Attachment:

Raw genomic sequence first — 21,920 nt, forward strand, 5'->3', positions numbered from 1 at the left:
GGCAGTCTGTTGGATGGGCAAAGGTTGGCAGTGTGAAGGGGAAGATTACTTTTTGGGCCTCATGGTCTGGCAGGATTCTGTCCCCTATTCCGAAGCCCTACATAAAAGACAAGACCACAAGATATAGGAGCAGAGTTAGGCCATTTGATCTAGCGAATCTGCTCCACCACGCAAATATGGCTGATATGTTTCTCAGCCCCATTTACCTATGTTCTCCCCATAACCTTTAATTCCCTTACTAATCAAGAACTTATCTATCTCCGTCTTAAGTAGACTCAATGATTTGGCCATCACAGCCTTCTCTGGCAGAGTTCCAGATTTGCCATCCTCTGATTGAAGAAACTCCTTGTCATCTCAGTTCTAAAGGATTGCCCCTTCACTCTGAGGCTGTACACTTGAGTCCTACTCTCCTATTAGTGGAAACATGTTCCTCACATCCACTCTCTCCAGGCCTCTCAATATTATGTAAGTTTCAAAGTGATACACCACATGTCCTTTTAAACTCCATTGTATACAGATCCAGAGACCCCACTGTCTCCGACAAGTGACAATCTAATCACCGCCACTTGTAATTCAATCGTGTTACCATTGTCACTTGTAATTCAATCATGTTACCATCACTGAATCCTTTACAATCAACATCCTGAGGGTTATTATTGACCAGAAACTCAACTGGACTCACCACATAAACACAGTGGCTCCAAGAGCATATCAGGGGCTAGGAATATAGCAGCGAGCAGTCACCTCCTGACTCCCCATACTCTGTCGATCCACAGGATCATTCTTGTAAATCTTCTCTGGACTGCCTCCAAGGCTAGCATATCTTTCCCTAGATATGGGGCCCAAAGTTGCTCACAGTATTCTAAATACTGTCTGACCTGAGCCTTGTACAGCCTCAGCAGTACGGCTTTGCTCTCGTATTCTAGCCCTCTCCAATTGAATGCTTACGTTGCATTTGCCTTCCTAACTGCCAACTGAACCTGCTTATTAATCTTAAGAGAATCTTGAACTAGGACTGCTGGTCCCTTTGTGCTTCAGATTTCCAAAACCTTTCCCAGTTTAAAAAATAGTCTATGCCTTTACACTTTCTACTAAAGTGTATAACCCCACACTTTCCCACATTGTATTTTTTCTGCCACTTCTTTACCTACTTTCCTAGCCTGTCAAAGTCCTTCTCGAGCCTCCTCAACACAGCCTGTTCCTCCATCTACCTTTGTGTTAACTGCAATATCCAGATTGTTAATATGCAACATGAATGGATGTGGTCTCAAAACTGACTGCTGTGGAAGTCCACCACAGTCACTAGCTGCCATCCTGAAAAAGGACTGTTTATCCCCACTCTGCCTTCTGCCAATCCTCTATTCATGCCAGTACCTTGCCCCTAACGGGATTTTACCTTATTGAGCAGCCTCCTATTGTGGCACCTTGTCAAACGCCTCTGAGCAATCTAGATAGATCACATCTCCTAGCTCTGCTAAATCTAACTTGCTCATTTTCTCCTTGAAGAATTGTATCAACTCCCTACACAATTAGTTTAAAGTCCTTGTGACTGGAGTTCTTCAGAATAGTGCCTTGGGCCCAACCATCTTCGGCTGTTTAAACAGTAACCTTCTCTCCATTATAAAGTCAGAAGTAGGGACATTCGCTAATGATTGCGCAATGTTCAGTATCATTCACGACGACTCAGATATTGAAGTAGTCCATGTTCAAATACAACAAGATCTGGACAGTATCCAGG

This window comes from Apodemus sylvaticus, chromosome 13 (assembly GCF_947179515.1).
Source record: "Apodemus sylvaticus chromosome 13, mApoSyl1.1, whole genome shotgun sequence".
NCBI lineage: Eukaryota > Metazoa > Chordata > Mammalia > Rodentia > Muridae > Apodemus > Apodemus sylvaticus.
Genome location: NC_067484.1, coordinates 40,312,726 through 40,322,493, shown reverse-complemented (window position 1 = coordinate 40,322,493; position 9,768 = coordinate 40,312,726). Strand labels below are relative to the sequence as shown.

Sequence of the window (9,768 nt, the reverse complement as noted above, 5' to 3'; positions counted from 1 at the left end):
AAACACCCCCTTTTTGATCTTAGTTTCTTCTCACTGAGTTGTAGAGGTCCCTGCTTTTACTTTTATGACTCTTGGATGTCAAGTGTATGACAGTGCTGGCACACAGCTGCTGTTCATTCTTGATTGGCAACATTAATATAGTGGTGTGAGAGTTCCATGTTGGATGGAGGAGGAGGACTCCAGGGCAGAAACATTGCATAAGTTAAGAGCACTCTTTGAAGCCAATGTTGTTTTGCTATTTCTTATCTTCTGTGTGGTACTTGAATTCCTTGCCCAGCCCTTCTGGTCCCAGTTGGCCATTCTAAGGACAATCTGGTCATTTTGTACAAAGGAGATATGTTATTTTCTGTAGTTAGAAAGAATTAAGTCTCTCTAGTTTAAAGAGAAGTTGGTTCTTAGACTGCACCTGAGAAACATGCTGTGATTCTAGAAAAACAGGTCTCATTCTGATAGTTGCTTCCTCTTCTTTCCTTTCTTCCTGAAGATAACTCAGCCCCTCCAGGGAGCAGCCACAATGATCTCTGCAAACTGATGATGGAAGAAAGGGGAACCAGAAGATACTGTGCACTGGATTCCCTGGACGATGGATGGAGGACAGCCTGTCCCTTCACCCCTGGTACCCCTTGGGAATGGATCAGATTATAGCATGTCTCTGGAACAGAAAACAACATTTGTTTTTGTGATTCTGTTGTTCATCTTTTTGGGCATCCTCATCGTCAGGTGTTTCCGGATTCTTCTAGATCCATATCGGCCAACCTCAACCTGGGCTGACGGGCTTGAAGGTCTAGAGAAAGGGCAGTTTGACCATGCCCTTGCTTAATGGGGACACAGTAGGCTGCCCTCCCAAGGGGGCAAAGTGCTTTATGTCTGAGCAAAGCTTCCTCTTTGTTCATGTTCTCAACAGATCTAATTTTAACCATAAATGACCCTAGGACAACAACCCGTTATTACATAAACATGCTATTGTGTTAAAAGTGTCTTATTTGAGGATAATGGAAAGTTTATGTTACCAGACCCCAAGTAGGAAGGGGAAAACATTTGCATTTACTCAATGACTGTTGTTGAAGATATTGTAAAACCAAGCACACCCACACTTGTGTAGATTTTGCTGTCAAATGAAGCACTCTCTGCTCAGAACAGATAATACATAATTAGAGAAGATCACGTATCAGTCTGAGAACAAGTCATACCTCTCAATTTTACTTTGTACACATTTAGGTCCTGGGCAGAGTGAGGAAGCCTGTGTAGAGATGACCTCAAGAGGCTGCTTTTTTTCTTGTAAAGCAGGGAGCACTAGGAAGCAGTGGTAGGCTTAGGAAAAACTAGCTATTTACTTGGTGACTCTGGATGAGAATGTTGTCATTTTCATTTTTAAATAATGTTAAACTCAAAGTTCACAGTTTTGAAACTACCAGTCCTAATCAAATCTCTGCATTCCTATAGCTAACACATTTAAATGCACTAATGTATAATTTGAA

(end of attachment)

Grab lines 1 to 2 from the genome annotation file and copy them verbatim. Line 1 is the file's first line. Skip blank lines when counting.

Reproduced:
Raw genomic sequence first — 21,920 nt, forward strand, 5'->3', positions numbered from 1 at the left:
GGCAGTCTGTTGGATGGGCAAAGGTTGGCAGTGTGAAGGGGAAGATTACTTTTTGGGCCTCATGGTCTGGCAGGATTCTGTCCCCTATTCCGAAGCCCTACATAAAAGACAAGACCACAAGATATAGGAGCAGAGTTAGGCCATTTGATCTAGCGAATCTGCTCCACCACGCAAATATGGCTGATATGTTTCTCAGCCCCATTTACCTATGTTCTCCCCATAACCTTTAATTCCCTTACTAATCAAGAACTTATCTATCTCCGTCTTAAGTAGACTCAATGATTTGGCCATCACAGCCTTCTCTGGCAGAGTTCCAGATTTGCCATCCTCTGATTGAAGAAACTCCTTGTCATCTCAGTTCTAAAGGATTGCCCCTTCACTCTGAGGCTGTACACTTGAGTCCTACTCTCCTATTAGTGGAAACATGTTCCTCACATCCACTCTCTCCAGGCCTCTCAATATTATGTAAGTTTCAAAGTGATACACCACATGTCCTTTTAAACTCCATTGTATACAGATCCAGAGACCCCACTGTCTCCGACAAGTGACAATCTAATCACCGCCACTTGTAATTCAATCGTGTTACCATTGTCACTTGTAATTCAATCATGTTACCATCACTGAATCCTTTACAATCAACATCCTGAGGGTTATTATTGACCAGAAACTCAACTGGACTCACCACATAAACACAGTGGCTCCAAGAGCATATCAGGGGCTAGGAATATAGCAGCGAGCAGTCACCTCCTGACTCCCCATACTCTGTCGATCCACAGGATCATTCTTGTAAATCTTCTCTGGACTGCCTCCAAGGCTAGCATATCTTTCCCTAGATATGGGGCCCAAAGTTGCTCACAGTATTCTAAATACTGTCTGACCTGAGCCTTGTACAGCCTCAGCAGTACGGCTTTGCTCTCGTATTCTAGCCCTCTCCAATTGAATGCTTACGTTGCATTTGCCTTCCTAACTGCCAACTGAACCTGCTTATTAATCTTAAGAGAATCTTGAACTAGGACTGCTGGTCCCTTTGTGCTTCAGATTTCCAAAACCTTTCCCAGTTTAAAAAATAGTCTATGCCTTTACACTTTCTACTAAAGTGTATAACCCCACACTTTCCCACATTGTATTTTTTCTGCCACTTCTTTACCTACTTTCCTAGCCTGTCAAAGTCCTTCTCGAGCCTCCTCAACACAGCCTGTTCCTCCATCTACCTTTGTGTTAACTGCAATATCCAGATTGTTAATATGCAACATGAATGGATGTGGTCTCAAAACTGACTGCTGTGGAAGTCCACCACAGTCACTAGCTGCCATCCTGAAAAAGGACTGTTTATCCCCACTCTGCCTTCTGCCAATCCTCTATTCATGCCAGTACCTTGCCCCTAACGGGATTTTACCTTATTGAGCAGCCTCCTATTGTGGCACCTTGTCAAACGCCTCTGAGCAATCTAGATAGATCACATCTCCTAGCTCTGCTAAATCTAACTTGCTCATTTTCTCCTTGAAGAATTGTATCAACTCCCTACACAATTAGTTTAAAGTCCTTGTGACTGGAGTTCTTCAGAATAGTGCCTTGGGCCCAACCATCTTCGGCTGTTTAAACAGTAACCTTCTCTCCATTATAAAGTCAGAAGTAGGGACATTCGCTAATGATTGCGCAATGTTCAGTATCATTCACGACGACTCAGATATTGAAGTAGTCCATGTTCAAATACAACAAGATCTGGACAGTATCCAGG